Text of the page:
Using this protean season that “fools everyone / into thinking things are going to be okay” as an overarching trope, Gina Myers's chapbook False Spring (Spooky Girlfriend Press, 2012) is a sequence of twenty-seven, primarily nine-line, untitled poems that explore both the city of Saginaw, Michigan and a poetic consciousness that shifts with the seasons. Take, for example, the following:
Unexpected doctor's appointment has mesweating next month's rent. I've never learnedhow to get ahead. In Saginaw, there are peopleworking to make it better, community organizing,planting trees & gardens, cleaning up,trying to battle the perception that this placeisn't worth anything. That a life here isn't worthanything. Still, I feel more disconnectedeach day. Always dreaming of running away.
In the latter half of the twentieth century, Saginaw, like many cities in Michigan, has seen an increase in social problems and criminal activity that relate directly to its high rate of unemployment. To the extent that people in the city are “working to make it better” via “community organizing,” the speaker perceives the possibility of hope. Yet, she still “feel[s] more disconnected / each day” and is always “dreaming of running away.” The speaker's ambivalence about her city, then, mimics the atmospheric alterations of false spring.
But far from being a placed-based text that estranges readers not from Saginaw or similar Michigan cities, the poems extend an empathetic reach through the speaker's engagement with modern information systems, such as cable television and the internet. For example, we find the speaker “Checking updates on [her] phone” to fulfill her “24/7 need to be connected.” Unfortunately, the connection reveals that the world outside Saginaw does not fare much better:
Tornadoessweeping through the southern states.Nuclear catastrophe in Japan.Protests everywhere.
Whether it's a natural disaster, a “Nuclear catastrophe,” or disenfranchised protesters united in the hope of economic equality, the deteriorating quality of life worldwide does not make escape from the oxidized remnants of a forgotten, once-industrial town seem much better. In fact, the speaker tells us that “this story / could take place in Chicago, Buffalo, / Cleveland, Philadelphia & an assortment / of other places. But these days / my thoughts always wrestle with Saginaw.” In other words, while the hardships described in False Spring contain a certain universality, Myers's choice to orient them within a particular location provides readers with an immediacy founded in personal experiences.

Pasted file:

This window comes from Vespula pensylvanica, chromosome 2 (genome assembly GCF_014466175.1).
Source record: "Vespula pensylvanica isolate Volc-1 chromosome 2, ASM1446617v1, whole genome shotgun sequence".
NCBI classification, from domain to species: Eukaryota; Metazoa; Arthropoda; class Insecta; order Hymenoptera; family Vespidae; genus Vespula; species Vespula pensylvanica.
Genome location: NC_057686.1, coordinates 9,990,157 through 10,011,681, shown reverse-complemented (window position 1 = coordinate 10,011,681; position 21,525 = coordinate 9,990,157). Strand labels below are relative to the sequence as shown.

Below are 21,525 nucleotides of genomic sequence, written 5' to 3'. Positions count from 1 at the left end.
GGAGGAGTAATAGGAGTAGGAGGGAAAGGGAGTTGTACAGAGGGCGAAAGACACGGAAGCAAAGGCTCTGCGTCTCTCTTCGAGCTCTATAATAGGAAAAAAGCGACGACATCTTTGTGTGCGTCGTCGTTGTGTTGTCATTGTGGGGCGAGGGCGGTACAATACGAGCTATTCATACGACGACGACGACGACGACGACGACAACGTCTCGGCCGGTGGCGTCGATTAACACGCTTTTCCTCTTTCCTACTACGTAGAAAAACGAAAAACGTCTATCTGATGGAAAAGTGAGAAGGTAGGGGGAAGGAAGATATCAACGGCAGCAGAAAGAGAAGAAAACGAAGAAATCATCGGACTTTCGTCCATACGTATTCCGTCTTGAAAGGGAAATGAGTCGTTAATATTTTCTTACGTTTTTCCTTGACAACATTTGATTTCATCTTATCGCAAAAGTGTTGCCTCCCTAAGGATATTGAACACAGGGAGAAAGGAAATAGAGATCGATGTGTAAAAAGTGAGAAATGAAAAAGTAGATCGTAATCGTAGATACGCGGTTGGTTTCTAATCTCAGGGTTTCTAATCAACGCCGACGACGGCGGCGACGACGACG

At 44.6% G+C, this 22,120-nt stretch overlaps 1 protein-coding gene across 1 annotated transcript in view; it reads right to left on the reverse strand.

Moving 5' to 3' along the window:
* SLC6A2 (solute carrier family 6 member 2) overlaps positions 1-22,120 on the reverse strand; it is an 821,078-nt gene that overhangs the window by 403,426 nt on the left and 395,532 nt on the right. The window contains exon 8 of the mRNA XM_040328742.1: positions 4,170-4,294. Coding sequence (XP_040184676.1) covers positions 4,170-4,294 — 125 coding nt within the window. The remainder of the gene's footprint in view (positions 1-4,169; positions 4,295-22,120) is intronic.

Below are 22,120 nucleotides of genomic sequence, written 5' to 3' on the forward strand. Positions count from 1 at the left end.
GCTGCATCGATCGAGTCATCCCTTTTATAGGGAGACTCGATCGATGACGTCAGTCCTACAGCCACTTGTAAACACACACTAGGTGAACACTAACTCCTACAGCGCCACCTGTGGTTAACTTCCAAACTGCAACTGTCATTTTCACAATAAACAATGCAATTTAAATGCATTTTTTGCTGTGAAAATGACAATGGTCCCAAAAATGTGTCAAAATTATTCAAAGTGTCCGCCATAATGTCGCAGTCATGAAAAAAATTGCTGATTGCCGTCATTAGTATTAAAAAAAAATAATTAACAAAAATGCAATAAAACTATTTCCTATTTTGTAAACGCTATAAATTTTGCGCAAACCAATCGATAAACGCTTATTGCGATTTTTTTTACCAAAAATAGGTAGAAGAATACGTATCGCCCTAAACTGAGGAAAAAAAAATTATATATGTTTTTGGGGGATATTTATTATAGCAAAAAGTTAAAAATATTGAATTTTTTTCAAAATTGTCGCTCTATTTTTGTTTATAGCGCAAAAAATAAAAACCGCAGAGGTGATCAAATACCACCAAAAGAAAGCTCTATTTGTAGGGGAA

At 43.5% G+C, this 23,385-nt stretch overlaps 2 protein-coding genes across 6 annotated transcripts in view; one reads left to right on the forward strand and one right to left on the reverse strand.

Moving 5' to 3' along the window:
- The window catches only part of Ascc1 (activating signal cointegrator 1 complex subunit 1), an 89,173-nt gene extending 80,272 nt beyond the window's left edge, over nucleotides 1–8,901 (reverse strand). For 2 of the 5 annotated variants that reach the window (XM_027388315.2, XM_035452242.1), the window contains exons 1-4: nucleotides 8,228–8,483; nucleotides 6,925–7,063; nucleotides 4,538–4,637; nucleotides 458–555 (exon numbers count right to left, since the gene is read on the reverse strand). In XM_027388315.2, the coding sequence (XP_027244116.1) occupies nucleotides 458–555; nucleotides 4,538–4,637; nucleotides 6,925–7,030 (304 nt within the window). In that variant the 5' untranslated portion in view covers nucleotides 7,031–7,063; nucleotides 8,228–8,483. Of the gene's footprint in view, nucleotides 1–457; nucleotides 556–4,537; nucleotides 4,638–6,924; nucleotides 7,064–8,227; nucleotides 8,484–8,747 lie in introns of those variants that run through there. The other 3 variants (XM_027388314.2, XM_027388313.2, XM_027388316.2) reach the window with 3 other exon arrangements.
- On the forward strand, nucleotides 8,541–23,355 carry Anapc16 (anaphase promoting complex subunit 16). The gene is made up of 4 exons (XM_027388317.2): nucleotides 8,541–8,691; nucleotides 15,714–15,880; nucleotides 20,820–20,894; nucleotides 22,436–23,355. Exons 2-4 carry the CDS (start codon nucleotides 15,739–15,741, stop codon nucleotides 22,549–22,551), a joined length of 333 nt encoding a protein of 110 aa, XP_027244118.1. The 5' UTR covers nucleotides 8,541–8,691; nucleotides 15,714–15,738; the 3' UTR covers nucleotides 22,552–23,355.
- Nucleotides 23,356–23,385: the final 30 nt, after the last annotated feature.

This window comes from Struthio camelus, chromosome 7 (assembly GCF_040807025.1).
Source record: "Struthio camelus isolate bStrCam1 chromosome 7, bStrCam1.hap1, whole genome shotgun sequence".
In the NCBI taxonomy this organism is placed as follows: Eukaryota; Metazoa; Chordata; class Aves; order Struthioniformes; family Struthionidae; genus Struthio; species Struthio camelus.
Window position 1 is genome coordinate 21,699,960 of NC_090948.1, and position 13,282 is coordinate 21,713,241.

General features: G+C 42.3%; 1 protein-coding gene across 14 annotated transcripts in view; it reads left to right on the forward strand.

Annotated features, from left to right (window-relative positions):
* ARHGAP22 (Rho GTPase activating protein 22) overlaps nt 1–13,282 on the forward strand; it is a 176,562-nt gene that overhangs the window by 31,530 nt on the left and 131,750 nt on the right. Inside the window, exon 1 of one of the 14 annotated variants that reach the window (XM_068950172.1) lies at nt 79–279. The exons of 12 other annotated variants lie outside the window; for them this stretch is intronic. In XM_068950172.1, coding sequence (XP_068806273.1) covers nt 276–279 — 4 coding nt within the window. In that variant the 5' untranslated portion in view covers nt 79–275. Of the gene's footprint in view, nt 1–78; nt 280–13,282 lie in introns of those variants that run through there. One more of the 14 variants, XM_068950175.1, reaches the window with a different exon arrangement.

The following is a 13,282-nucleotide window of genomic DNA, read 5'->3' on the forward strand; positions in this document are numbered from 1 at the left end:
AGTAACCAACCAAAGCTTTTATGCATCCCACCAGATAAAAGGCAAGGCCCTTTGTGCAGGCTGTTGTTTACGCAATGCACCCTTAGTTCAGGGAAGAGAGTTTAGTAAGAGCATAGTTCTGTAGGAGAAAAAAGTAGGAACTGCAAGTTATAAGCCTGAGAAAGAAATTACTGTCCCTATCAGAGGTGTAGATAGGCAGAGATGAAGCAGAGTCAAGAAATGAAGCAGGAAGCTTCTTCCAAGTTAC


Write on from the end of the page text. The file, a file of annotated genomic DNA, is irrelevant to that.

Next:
With such widespread misery, readers may wonder whether or not False Spring offers any intimation of hope for a better life. While the poems do produce a rather bleak, social outlook, there is a silver lining, which is, not surprisingly, rooted in the microcosmic level of daily happiness:
I just want to listen to music, read books,eat food, drink beer & occasionally whiskey,dance, and travel, see my friends & spendmy time with you.
The speaker desires only simple pleasures from life that she can experience with friends and a lover. Perhaps these rapturous banalities are her only solace, our only solace, in a world perched precariously at the precipice of disaster. If such a response seems naïve, the speaker of False Spring does not deny its preciousness; instead, she acknowledges it straightforwardly: “It sounds like I'm fifteen, / believing this could actually be possible.” But in a world where “the people / are losing,” and all we can do is ask “what the hell kind of life / is this anyway,” perhaps are only remedy is, as Breton wrote, to “turn back toward...childhood” in order to buttress ourselves in a world gone wrong.